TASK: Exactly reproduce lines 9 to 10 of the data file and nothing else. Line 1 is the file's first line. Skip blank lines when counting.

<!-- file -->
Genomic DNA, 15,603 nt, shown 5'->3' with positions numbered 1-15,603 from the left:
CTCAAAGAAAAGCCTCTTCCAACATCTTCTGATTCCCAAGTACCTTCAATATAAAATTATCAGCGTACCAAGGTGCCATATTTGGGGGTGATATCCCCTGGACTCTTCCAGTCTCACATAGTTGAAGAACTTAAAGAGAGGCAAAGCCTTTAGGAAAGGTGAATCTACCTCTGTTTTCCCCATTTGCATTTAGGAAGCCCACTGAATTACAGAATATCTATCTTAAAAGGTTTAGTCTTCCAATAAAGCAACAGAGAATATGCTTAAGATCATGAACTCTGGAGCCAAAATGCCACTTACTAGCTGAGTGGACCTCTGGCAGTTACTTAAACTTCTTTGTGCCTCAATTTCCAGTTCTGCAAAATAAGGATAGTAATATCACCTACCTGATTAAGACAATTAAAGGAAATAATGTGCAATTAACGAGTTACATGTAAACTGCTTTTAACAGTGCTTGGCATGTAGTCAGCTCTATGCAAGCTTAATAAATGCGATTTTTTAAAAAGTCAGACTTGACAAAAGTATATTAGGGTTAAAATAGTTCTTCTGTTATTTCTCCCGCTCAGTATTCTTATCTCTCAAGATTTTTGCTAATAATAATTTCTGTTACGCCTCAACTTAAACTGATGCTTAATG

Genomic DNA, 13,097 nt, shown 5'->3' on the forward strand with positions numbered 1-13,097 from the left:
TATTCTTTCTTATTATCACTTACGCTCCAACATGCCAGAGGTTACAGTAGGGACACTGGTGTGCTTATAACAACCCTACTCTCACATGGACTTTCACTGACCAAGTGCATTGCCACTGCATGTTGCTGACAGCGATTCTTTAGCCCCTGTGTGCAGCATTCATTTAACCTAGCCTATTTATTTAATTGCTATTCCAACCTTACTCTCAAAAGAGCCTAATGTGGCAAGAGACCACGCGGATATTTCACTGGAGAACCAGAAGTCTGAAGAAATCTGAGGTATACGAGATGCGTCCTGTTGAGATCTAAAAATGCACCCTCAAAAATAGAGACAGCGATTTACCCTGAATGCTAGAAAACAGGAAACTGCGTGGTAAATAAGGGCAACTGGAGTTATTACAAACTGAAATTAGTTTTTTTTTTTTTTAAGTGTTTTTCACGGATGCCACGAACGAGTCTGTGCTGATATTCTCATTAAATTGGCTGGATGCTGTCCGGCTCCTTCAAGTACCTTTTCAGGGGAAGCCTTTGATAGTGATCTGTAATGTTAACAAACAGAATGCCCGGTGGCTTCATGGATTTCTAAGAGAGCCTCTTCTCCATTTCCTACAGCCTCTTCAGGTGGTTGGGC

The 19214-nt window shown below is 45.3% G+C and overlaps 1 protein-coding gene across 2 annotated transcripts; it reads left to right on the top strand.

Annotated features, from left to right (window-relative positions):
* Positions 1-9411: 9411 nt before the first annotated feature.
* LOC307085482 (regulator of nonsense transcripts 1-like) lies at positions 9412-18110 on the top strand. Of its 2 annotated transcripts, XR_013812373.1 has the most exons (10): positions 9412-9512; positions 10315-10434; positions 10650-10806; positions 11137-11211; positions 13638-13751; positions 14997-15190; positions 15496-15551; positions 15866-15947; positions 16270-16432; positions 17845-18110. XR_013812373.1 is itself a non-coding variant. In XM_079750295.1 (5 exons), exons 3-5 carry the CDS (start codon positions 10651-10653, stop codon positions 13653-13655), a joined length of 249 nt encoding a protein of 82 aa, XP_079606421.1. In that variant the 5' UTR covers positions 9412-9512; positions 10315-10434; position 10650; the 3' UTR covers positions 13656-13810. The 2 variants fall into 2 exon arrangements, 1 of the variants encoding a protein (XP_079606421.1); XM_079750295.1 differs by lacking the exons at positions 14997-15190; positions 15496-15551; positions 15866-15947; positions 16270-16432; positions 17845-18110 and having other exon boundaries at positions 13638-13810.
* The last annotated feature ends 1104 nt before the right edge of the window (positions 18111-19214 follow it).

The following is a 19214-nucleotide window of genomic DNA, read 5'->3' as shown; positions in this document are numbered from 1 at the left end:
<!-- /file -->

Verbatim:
* The last annotated feature ends 1104 nt before the right edge of the window (positions 18111-19214 follow it).

The following is a 19214-nucleotide window of genomic DNA, read 5'->3' as shown; positions in this document are numbered from 1 at the left end: